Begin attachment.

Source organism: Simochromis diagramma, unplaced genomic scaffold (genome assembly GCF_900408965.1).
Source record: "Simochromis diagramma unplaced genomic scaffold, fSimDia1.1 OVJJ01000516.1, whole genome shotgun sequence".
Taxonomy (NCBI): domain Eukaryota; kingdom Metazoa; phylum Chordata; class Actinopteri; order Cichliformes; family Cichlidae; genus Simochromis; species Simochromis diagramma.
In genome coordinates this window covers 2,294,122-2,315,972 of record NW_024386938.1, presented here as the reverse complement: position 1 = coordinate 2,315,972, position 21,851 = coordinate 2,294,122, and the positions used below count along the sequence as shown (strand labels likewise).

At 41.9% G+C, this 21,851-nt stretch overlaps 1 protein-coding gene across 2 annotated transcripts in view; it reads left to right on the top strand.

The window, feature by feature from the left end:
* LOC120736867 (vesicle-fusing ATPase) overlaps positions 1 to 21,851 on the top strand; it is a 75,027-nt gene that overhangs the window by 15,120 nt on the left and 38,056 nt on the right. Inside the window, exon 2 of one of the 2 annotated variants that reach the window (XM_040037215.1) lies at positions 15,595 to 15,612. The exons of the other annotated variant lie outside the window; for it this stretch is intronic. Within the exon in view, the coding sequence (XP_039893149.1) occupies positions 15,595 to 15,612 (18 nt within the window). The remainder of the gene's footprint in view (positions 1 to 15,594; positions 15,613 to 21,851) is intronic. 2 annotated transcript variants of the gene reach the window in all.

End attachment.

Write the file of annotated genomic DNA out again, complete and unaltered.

Source organism: Simochromis diagramma, unplaced genomic scaffold (genome assembly GCF_900408965.1).
Source record: "Simochromis diagramma unplaced genomic scaffold, fSimDia1.1 OVJJ01000516.1, whole genome shotgun sequence".
Taxonomy (NCBI): domain Eukaryota; kingdom Metazoa; phylum Chordata; class Actinopteri; order Cichliformes; family Cichlidae; genus Simochromis; species Simochromis diagramma.
In genome coordinates this window covers 2,294,122-2,315,972 of record NW_024386938.1, presented here as the reverse complement: position 1 = coordinate 2,315,972, position 21,851 = coordinate 2,294,122, and the positions used below count along the sequence as shown (strand labels likewise).

At 41.9% G+C, this 21,851-nt stretch overlaps 1 protein-coding gene across 2 annotated transcripts in view; it reads left to right on the top strand.

The window, feature by feature from the left end:
* LOC120736867 (vesicle-fusing ATPase) overlaps positions 1 to 21,851 on the top strand; it is a 75,027-nt gene that overhangs the window by 15,120 nt on the left and 38,056 nt on the right. Inside the window, exon 2 of one of the 2 annotated variants that reach the window (XM_040037215.1) lies at positions 15,595 to 15,612. The exons of the other annotated variant lie outside the window; for it this stretch is intronic. Within the exon in view, the coding sequence (XP_039893149.1) occupies positions 15,595 to 15,612 (18 nt within the window). The remainder of the gene's footprint in view (positions 1 to 15,594; positions 15,613 to 21,851) is intronic. 2 annotated transcript variants of the gene reach the window in all.